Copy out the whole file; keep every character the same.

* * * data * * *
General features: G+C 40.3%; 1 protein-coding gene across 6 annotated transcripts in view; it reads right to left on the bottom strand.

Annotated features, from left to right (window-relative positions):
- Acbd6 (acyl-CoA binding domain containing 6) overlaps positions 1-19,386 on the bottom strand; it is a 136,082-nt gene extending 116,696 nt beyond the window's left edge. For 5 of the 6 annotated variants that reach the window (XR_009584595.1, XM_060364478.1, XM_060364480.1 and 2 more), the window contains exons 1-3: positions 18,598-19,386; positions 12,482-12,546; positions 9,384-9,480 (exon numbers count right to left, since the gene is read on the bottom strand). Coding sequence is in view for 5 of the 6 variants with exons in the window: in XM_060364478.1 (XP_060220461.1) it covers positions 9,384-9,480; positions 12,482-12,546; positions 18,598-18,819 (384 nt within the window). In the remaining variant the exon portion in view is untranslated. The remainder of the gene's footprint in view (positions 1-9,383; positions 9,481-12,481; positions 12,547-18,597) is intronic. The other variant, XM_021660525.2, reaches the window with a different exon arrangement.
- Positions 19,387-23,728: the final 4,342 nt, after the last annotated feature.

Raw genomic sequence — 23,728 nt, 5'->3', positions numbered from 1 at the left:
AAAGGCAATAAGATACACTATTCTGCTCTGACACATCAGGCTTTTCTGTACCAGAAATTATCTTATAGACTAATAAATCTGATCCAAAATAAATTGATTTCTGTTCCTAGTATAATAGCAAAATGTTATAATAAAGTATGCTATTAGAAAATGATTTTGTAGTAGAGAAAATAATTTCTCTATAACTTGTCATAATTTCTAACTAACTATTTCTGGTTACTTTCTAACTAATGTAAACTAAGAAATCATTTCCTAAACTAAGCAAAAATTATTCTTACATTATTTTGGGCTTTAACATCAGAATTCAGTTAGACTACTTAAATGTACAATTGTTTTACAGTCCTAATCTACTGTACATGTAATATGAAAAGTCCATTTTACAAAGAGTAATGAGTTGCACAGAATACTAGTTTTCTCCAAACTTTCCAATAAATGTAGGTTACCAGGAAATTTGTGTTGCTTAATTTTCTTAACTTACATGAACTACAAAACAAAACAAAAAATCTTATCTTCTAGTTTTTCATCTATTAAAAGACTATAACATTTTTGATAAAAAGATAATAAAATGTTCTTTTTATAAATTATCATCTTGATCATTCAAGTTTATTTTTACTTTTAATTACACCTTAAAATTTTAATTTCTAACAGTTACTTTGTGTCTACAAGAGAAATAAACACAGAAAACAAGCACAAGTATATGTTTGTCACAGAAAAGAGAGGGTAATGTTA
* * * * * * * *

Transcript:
General features: G+C 40.3%; 1 protein-coding gene across 6 annotated transcripts in view; it reads right to left on the bottom strand.

Annotated features, from left to right (window-relative positions):
- Acbd6 (acyl-CoA binding domain containing 6) overlaps positions 1-19,386 on the bottom strand; it is a 136,082-nt gene extending 116,696 nt beyond the window's left edge. For 5 of the 6 annotated variants that reach the window (XR_009584595.1, XM_060364478.1, XM_060364480.1 and 2 more), the window contains exons 1-3: positions 18,598-19,386; positions 12,482-12,546; positions 9,384-9,480 (exon numbers count right to left, since the gene is read on the bottom strand). Coding sequence is in view for 5 of the 6 variants with exons in the window: in XM_060364478.1 (XP_060220461.1) it covers positions 9,384-9,480; positions 12,482-12,546; positions 18,598-18,819 (384 nt within the window). In the remaining variant the exon portion in view is untranslated. The remainder of the gene's footprint in view (positions 1-9,383; positions 9,481-12,481; positions 12,547-18,597) is intronic. The other variant, XM_021660525.2, reaches the window with a different exon arrangement.
- Positions 19,387-23,728: the final 4,342 nt, after the last annotated feature.

Raw genomic sequence — 23,728 nt, 5'->3', positions numbered from 1 at the left:
AAAGGCAATAAGATACACTATTCTGCTCTGACACATCAGGCTTTTCTGTACCAGAAATTATCTTATAGACTAATAAATCTGATCCAAAATAAATTGATTTCTGTTCCTAGTATAATAGCAAAATGTTATAATAAAGTATGCTATTAGAAAATGATTTTGTAGTAGAGAAAATAATTTCTCTATAACTTGTCATAATTTCTAACTAACTATTTCTGGTTACTTTCTAACTAATGTAAACTAAGAAATCATTTCCTAAACTAAGCAAAAATTATTCTTACATTATTTTGGGCTTTAACATCAGAATTCAGTTAGACTACTTAAATGTACAATTGTTTTACAGTCCTAATCTACTGTACATGTAATATGAAAAGTCCATTTTACAAAGAGTAATGAGTTGCACAGAATACTAGTTTTCTCCAAACTTTCCAATAAATGTAGGTTACCAGGAAATTTGTGTTGCTTAATTTTCTTAACTTACATGAACTACAAAACAAAACAAAAAATCTTATCTTCTAGTTTTTCATCTATTAAAAGACTATAACATTTTTGATAAAAAGATAATAAAATGTTCTTTTTATAAATTATCATCTTGATCATTCAAGTTTATTTTTACTTTTAATTACACCTTAAAATTTTAATTTCTAACAGTTACTTTGTGTCTACAAGAGAAATAAACACAGAAAACAAGCACAAGTATATGTTTGTCACAGAAAAGAGAGGGTAATGTTA